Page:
It is within this context that I thought it would be appropriate for me, to share recent decisions of he African Ministerial Council on Science and Technology (AMCOST). In May the Council decided to initiate steps to establish a dedicated financing instrument for research and innovation in Africa. This will be the first African-financed pan-African funding instrument for science and technology on our continent. For our partners in Europe, this should be good news, as with African funding we should be able to further progress initiatives such as the African Research Grants programme, which was started with the much appreciated seed funding from the European Union. Specific efforts will also be made to assist African countries to progress towards the objective of attaining national expenditure of 1% of GDP on research. This will include a coordinated effort to sensitise national parliaments. The positive growth levels in many African countries create a firm basis for the pursuit of our objectives.
African research and innovation programmes are progressing in a number of disciplines and their implementation will be further enhanced by a formal review of our Consolidated Plan of Action. One of the new cooperation opportunities for Europe is the establishment of the African Network for Drugs and Diagnostics Innovation (ANDI) and Africa’s successful bid to host the world’s largest telescope, the Square Kilometre Array (SKA) radio telescope.
By establishing networks of centres of excellence in health innovation in Africa, ANDI is playing a critical role in helping us to ensure better coordination of and efficiency in our investments harnessing science and technology to fight disease in Africa. These centres focus on drug and vaccine development, diagnostics as well as medical devices and technologies. With targeted interventions across the full innovation value chain, the goal is also to boost Africa’s indigenous pharmaceutical capacity for optimal impact on society. In this regard, there is rich potential for synergy with the European Developing Countries Clinical Trials Partnership (EDCTP) which should be exploited.
In November, a conference will be held in Cape Town presenting the second phase of EDCTP to African stakeholders. Links and cooperation between the EDCTP, ANDI and other relevant initiatives will be discussed on this occasion. There is much to be done and the burden of disease is such that actions should be prioritised over words. I am for example happy that we have launched a programme in South Africa to manufacture active pharmaceutical ingredients in Africa for the development of anti-retroviral drugs.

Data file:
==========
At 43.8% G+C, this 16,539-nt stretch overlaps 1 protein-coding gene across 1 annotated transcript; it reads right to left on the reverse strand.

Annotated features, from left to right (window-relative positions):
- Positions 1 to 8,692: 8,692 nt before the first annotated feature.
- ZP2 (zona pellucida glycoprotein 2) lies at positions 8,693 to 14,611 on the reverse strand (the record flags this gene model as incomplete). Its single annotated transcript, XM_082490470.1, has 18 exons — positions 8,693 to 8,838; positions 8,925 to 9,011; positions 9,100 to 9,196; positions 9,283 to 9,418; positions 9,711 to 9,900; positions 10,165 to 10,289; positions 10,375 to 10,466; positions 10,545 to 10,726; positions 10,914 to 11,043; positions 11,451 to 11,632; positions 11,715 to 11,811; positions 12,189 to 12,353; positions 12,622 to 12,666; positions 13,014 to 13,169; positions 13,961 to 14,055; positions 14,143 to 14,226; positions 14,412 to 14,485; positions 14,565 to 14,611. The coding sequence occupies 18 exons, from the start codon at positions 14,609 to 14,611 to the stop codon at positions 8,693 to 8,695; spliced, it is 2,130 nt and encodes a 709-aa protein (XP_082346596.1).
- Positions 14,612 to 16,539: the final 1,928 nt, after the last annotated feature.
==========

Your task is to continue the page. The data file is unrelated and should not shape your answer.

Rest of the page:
The second area for co-operation if the astronomy sciences. We have made important investments, both with regard to infrastructure and human capital, to position Africa as an international partner of choice in astronomy sciences. A decade of investment in this area of comparative advantage has given use to many economic opportunities. Engineers, astrophysicists, ICT specialists and several other professions have been able to participate in our initiatives. Some of our telescopes are located in remote rural areas – we have had to build roads, ensure energy supply and connectivity for all our projects. All this astronomy work has brought economic opportunity to vulnerable communities and supported the development of Science and Mathematics at local schools. The astronomy sciences have given life to a re-invigorated science focus in South Africa and several African countries.
Recognising these attributes and the outstanding technical quality of the African bid, it is these successes that led to the members of the SKA Organisation deciding on 25 May that South Africa and eight partner countries should host approximately 70% of the world’s largest telescope, the Square Kilometre Array radio telescope. We are immensely proud of this achievement, which is global recognition of the progress of African science and technology. For the first time, Africa will host one of the world’s major large-scale research infrastructures. Europe is a key partner in the SKA and the European Commission through various preparatory initiatives has contributed significantly to the project’s progress. There is a special case to be made for a focused radio astronomy partnership between Africa and Europe – and calls in this regard have recently been made by both the European Parliament and the African Union Assembly.